Southern California Gas customers will have more time to move home after gas leak is fixed

gas leak

A neighborhood in the upscale community of Porter Ranch, where many residents have moved out because of a natural gas leak from a nearby Southern California Gas Co. storage facility. 

(Brian Melley / Associated Press)

Responding to complaints that customers would be rushed back to their homes after a gas leak in Aliso Canyon is repaired, Southern California Gas Co. said Monday it will give customers at least a week to return from their temporary housing.

Families living in hotels and motels will have seven nights to move home--up from the 48-hour limit Southern California Gas originally imposed.

Residents living in leased houses will be allowed to finish the term of the rental agreement. Everyone who was relocated will be provided with $500 to cover moving expenses.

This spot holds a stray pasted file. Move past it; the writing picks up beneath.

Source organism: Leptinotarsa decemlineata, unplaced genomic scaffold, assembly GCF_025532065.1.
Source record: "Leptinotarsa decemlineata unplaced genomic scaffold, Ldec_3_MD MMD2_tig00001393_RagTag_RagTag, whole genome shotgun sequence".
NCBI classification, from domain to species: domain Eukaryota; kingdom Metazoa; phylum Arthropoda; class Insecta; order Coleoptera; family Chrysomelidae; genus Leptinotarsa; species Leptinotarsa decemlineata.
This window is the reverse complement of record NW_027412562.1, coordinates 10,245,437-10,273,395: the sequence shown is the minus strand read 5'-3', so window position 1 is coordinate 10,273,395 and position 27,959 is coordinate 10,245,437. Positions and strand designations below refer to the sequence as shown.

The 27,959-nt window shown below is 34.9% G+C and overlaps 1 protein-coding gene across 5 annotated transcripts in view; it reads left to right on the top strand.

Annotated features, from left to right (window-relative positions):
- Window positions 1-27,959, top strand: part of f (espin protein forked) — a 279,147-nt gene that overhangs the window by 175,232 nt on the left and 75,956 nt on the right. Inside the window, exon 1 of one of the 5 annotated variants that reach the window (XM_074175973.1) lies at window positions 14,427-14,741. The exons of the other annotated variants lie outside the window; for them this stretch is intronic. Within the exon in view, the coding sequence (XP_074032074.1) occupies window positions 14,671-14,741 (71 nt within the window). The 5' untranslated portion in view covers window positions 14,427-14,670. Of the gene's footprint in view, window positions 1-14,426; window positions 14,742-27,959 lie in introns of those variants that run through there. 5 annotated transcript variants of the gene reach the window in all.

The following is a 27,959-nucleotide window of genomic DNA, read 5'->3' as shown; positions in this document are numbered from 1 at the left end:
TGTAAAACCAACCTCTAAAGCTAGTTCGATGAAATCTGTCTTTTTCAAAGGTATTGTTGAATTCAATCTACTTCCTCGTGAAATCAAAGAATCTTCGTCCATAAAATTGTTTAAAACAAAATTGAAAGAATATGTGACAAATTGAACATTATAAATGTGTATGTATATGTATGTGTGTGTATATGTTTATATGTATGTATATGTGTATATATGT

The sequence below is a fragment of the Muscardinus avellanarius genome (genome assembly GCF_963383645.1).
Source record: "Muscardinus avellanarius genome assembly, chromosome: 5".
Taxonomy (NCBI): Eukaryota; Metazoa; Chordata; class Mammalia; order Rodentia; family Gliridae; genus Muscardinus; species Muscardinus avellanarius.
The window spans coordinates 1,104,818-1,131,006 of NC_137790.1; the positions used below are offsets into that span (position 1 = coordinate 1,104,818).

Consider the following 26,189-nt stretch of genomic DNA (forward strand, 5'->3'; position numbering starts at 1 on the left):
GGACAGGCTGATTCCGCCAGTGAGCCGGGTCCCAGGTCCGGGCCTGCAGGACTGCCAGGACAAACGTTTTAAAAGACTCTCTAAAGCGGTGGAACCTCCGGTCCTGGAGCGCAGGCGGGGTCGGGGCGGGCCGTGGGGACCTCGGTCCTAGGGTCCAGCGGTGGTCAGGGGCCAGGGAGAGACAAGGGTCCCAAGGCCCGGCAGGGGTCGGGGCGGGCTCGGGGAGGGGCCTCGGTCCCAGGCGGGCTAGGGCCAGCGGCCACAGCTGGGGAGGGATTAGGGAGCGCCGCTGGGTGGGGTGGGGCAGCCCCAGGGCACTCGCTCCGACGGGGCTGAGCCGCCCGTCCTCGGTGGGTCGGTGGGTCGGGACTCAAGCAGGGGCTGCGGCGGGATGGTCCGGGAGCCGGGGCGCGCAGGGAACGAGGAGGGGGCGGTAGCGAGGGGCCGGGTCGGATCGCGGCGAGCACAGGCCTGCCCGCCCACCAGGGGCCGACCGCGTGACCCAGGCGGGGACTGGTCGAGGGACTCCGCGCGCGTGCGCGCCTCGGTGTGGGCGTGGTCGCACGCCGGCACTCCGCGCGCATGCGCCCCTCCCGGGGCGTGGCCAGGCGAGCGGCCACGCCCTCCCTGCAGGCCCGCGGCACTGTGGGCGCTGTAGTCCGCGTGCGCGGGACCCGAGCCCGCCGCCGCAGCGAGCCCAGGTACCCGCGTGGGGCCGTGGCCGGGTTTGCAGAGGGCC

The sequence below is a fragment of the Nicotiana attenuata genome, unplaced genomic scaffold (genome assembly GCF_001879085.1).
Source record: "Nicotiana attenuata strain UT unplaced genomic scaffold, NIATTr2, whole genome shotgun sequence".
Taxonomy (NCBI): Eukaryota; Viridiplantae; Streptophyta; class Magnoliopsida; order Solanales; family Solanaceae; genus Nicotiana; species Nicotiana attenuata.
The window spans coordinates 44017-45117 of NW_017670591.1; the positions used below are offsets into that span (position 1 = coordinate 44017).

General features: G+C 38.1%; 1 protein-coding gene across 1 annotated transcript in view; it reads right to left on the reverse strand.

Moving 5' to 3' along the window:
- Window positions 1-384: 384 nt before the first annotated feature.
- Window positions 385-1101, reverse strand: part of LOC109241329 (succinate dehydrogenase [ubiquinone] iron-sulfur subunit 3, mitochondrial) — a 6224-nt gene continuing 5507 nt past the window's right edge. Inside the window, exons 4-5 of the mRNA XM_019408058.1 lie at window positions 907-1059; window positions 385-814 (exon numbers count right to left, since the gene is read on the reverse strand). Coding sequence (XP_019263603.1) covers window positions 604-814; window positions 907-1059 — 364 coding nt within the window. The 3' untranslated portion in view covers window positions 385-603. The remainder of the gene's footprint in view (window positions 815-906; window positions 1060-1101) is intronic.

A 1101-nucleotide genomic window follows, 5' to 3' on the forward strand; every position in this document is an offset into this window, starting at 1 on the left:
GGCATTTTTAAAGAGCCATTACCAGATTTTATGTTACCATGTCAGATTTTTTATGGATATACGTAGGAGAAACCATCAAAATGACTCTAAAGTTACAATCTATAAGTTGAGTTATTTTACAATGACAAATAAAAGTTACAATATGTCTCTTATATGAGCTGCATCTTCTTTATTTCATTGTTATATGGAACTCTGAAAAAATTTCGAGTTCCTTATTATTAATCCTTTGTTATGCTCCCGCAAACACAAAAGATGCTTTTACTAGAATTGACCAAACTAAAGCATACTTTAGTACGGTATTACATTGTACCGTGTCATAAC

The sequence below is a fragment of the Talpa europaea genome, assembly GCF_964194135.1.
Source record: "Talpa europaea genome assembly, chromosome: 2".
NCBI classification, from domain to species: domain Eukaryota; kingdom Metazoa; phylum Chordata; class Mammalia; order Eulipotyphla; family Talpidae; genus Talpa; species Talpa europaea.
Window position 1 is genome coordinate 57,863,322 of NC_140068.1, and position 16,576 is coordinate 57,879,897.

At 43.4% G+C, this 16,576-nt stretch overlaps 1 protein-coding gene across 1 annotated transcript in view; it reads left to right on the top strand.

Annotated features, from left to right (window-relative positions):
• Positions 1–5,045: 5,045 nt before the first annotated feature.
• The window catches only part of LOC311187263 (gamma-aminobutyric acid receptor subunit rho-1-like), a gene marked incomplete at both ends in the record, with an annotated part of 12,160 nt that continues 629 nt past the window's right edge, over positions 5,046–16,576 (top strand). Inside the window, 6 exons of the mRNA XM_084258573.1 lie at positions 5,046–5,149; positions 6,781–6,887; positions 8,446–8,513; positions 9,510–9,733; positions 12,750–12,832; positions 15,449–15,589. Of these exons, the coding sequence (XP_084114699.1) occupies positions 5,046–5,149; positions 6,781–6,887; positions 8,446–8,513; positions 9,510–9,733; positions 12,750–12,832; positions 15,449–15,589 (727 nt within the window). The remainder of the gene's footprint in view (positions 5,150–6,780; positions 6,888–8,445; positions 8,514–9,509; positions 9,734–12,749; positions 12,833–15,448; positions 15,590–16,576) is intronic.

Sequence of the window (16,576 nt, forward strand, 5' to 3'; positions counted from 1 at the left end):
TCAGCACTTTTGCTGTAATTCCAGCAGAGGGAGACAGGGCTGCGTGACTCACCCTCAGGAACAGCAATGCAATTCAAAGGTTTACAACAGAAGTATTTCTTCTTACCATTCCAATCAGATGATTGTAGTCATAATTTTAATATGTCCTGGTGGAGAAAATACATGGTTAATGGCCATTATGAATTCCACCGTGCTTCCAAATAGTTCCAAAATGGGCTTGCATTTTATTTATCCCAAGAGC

The natural gas leak in a storage field above Porter Ranch has prompted the evacuation of at least 4,401 households in the northern part of the San Fernando Valley. The gas company said it might be able to stop the leak in the next two to three weeks.


The new deadlines for residents to return home were agreed to in discussions with the Los Angeles City Attorney’s Office.

“After finding their lives upended for months, Porter Ranch residents deserve a reasonable amount of time to move back into their homes -- following independent assurance the leak truly has been stopped,” Los Angeles City Attorney Mike Feuer said.

Parents whose children are being driven to schools outside of their Porter Ranch community can seek mileage reimbursement from the gas company through the end of the school year. 

“We recognize that the leak has disrupted the Porter Ranch community,” said Gillian Wright, vice president of customer service for Southern California Gas. “We are pleased to offer more flexibility to support a smoother transition back home." 


Los Angeles County Supervisor Mike Antonovich introduced a motion last week that asked utility officials to provide customers with as much as 30 days to relocate back into their neighborhood. Health officials could use that month to test for contaminants in the air, according to a spokesman for the supervisor.

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